Despite all the crises faced by the prime minister and despite his murky legal situation, this year's Likudiada was the biggest since the event was first launched in 2016. Some 2,000 people of the Likud base attended the Likudiada (at the cost of $520 for a couple at the hotel). And although it was not an official party event, it drew Knesset members and ministers alike, garnering considerable media attention. The fact is that there wasn't a single TV show, whether news or entertainment, which did not refer to the Likudiada. Teams of journalists descended on Eilat for three days, and news reports and images flooded social media.
Today, there is no party in Israel as animated and combative as the Likud or so outwardly identified with its leaders. In an age of one-man parties like Yesh Atid's Yair Lapid, Kulanu's Moshe Kahlon and Yisrael Beitenu’s Avigdor Liberman, this is a very unusual phenomenon, and a fascinating one at that.
Now that the Cabinet approved the 2019 budget after a month of serious coalition crises, polls released Jan. 12 proved yet again that the Likud suffered no harm. Netanyahu can breathe easy, at least for now.
The approval of the 2019 budget grants the government a level of stability during an otherwise sensitive period of criminal investigations. By approving the budget, all the leaders of the coalition parties signaled that they would stand with Netanyahu, apparently even when the police recommend his indictment for receiving a bribe, as will apparently happen. Even the coalition's weakest link, Finance Minister Kahlon, is likely to provide his support for Netanyahu. After all, he already announced that he will not dismantle the coalition.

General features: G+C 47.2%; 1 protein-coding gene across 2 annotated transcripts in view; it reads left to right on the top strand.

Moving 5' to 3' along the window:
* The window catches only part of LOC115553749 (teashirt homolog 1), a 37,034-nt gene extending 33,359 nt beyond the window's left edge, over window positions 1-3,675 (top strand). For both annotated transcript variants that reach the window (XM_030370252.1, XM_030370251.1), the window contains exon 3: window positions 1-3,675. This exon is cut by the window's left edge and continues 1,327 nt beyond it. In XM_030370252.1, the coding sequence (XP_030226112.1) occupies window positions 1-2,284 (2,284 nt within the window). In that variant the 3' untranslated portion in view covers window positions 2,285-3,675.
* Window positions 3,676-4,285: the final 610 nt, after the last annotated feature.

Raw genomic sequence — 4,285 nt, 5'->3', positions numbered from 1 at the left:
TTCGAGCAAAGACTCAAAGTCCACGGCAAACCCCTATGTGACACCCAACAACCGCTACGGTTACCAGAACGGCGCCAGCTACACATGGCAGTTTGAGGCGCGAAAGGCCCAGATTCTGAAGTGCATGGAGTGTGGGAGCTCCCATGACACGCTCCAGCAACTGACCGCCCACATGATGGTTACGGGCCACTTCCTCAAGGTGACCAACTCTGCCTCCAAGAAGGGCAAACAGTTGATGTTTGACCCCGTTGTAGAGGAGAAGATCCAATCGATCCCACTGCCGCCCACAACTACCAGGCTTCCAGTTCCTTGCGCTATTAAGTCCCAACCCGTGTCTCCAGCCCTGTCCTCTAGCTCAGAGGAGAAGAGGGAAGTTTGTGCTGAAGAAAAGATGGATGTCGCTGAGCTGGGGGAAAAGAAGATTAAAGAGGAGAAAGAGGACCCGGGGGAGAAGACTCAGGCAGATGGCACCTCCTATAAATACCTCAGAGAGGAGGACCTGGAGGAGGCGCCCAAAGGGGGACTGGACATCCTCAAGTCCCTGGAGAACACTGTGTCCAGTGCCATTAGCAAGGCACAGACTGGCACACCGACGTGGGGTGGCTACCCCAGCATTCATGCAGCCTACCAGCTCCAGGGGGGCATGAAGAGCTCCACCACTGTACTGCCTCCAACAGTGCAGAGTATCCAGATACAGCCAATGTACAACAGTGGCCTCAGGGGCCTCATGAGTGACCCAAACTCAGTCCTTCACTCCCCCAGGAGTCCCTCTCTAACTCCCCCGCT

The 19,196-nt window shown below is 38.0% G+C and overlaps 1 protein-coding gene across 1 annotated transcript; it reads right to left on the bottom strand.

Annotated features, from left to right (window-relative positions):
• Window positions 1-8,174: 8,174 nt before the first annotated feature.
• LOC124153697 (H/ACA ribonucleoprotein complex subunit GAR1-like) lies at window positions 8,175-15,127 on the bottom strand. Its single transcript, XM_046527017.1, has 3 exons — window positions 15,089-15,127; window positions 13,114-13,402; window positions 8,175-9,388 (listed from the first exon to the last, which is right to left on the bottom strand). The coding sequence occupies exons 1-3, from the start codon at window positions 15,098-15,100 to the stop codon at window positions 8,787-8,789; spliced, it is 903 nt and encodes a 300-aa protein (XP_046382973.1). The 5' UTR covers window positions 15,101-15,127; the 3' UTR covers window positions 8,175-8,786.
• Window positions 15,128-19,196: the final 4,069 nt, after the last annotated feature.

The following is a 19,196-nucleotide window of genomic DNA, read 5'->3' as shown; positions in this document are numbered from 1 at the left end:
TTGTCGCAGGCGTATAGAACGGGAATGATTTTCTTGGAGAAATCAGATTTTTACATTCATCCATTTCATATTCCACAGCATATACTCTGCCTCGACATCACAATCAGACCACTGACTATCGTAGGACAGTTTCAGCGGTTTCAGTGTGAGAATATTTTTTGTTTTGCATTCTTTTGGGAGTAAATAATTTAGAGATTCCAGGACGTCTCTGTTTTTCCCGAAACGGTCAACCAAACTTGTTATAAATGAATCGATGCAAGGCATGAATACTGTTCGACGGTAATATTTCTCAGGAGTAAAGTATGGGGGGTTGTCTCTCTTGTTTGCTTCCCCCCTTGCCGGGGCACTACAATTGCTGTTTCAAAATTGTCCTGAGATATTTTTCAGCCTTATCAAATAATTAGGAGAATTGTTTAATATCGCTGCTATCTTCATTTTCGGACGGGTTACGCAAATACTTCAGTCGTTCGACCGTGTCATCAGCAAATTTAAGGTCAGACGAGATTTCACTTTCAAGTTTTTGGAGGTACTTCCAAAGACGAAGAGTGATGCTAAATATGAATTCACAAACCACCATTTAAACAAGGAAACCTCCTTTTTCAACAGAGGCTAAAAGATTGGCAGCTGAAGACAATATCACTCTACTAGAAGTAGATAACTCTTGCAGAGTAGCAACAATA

Furthermore, after weeks in which the anti-corruption (anti-Netanyahu) demonstrations, which took place every Saturday night on Rothschild Boulevard in Tel Aviv, received widespread media coverage, the number of demonstrators — and the scope of media interest — began to show a decline this week. Most importantly, it happened after a week in which Yair Netanyahu's disgusting recording, which included a problematic comment about the gas pipeline, first came to light.
With this good news, Netanyahu and his wife flew off to India the evening of Jan. 13 for an official state visit. On Jan. 14, the Israeli media was inundated with photos of them getting off the plane in New Delhi, where Indian Prime Minister Narendra Modi surprised them at the airport. It was a victory photo op for Netanyahu and his Likud supporters after a month in which it was not at all clear that his government would be able to survive.